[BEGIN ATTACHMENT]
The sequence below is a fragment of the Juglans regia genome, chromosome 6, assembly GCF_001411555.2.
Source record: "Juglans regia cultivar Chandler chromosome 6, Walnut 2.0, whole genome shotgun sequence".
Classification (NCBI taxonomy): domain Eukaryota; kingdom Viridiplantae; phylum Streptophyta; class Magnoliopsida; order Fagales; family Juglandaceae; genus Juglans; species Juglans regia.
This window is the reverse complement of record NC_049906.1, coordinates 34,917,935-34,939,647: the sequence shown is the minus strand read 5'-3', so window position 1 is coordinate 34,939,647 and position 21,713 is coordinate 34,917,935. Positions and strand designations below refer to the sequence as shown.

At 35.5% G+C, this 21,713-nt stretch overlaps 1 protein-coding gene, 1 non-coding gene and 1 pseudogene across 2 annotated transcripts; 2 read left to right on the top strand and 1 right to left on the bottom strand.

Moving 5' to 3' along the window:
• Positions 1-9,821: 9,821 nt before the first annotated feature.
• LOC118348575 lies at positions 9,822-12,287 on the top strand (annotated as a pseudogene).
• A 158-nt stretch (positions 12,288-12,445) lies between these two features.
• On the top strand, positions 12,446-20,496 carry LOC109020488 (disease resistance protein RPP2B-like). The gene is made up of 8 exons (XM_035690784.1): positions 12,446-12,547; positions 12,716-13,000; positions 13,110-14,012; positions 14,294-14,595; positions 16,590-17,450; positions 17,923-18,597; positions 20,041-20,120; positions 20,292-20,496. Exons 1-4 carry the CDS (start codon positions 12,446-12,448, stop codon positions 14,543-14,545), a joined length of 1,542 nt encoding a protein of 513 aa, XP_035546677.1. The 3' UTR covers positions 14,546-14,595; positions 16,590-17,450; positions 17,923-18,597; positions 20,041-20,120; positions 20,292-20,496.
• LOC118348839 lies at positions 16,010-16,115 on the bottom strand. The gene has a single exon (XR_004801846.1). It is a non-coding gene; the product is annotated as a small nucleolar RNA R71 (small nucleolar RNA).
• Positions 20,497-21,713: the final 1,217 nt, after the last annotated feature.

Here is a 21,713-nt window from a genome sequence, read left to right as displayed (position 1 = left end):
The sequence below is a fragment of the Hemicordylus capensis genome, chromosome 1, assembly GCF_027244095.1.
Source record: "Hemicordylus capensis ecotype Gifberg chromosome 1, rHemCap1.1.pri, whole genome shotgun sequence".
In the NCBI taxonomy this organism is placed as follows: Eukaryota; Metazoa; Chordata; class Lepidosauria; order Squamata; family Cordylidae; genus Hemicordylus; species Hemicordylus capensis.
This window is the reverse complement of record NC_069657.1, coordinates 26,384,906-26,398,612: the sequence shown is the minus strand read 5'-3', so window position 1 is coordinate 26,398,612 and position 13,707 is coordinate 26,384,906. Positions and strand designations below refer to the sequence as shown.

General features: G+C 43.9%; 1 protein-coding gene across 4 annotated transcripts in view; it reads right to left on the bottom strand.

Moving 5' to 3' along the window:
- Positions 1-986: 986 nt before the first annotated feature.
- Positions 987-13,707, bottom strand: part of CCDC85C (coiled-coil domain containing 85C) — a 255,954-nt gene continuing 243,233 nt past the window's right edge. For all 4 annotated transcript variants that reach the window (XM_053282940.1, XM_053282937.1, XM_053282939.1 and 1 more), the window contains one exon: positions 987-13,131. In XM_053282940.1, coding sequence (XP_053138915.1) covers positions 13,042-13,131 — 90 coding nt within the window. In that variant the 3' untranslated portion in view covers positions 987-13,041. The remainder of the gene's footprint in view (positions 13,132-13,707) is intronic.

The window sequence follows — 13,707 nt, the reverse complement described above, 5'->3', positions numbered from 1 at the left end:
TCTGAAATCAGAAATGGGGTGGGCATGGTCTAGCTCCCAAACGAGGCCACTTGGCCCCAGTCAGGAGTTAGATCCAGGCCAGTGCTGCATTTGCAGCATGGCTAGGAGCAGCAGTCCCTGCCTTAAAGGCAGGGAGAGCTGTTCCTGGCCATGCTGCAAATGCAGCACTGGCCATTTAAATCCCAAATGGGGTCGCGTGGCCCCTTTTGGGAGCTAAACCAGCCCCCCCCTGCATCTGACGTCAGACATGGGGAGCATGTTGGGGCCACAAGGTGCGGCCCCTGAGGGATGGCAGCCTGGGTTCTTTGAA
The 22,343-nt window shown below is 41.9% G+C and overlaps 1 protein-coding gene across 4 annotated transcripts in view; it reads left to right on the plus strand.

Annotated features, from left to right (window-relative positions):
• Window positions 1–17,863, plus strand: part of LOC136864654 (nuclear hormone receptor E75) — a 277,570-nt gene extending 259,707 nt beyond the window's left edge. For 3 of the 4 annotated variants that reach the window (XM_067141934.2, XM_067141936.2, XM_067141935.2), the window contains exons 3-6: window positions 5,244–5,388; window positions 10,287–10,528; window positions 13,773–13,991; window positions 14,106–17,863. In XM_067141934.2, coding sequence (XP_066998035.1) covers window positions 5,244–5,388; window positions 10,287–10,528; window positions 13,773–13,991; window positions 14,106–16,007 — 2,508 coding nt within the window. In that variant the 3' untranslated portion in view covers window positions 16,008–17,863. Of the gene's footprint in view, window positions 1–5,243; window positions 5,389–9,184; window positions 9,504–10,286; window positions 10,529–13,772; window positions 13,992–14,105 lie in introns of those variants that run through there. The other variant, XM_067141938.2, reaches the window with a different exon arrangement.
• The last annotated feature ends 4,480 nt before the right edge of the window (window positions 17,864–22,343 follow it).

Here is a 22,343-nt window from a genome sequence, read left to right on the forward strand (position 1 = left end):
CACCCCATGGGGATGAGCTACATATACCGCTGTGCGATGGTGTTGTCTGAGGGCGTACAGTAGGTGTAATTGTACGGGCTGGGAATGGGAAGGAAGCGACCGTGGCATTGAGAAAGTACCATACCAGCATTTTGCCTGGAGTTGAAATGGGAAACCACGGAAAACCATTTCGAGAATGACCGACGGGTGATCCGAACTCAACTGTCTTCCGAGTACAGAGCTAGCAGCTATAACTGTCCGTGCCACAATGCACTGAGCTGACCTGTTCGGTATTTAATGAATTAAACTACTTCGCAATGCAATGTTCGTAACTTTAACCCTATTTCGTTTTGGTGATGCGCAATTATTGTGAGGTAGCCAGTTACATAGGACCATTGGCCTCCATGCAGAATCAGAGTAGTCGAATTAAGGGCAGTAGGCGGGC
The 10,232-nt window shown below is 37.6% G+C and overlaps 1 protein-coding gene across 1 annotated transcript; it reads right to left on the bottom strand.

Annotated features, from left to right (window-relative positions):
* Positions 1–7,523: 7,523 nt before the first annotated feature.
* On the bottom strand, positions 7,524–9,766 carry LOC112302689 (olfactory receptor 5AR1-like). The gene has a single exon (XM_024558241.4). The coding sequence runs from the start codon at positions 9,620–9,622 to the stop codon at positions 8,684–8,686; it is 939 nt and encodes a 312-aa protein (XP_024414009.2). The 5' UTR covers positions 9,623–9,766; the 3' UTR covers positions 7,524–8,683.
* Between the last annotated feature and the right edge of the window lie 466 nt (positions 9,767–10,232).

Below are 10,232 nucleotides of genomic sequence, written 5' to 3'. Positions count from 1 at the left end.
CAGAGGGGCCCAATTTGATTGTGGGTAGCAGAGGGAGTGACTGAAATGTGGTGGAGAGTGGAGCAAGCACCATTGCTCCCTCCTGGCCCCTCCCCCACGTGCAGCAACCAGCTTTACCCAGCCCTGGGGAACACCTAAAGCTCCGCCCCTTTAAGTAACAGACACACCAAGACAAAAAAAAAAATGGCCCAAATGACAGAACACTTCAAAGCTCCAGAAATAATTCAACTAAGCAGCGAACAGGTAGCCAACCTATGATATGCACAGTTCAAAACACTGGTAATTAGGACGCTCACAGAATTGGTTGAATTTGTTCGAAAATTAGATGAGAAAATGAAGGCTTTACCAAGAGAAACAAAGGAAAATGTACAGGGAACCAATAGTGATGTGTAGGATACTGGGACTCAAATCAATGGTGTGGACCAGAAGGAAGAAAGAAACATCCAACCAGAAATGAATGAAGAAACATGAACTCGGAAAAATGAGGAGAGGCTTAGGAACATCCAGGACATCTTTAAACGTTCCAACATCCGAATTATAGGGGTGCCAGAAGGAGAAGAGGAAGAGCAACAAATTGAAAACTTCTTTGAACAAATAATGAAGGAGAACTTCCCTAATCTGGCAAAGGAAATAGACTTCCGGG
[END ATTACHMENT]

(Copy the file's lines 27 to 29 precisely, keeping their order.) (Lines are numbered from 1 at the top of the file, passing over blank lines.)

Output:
• The last annotated feature ends 4,480 nt before the right edge of the window (window positions 17,864–22,343 follow it).

Here is a 22,343-nt window from a genome sequence, read left to right on the forward strand (position 1 = left end):
CACCCCATGGGGATGAGCTACATATACCGCTGTGCGATGGTGTTGTCTGAGGGCGTACAGTAGGTGTAATTGTACGGGCTGGGAATGGGAAGGAAGCGACCGTGGCATTGAGAAAGTACCATACCAGCATTTTGCCTGGAGTTGAAATGGGAAACCACGGAAAACCATTTCGAGAATGACCGACGGGTGATCCGAACTCAACTGTCTTCCGAGTACAGAGCTAGCAGCTATAACTGTCCGTGCCACAATGCACTGAGCTGACCTGTTCGGTATTTAATGAATTAAACTACTTCGCAATGCAATGTTCGTAACTTTAACCCTATTTCGTTTTGGTGATGCGCAATTATTGTGAGGTAGCCAGTTACATAGGACCATTGGCCTCCATGCAGAATCAGAGTAGTCGAATTAAGGGCAGTAGGCGGGC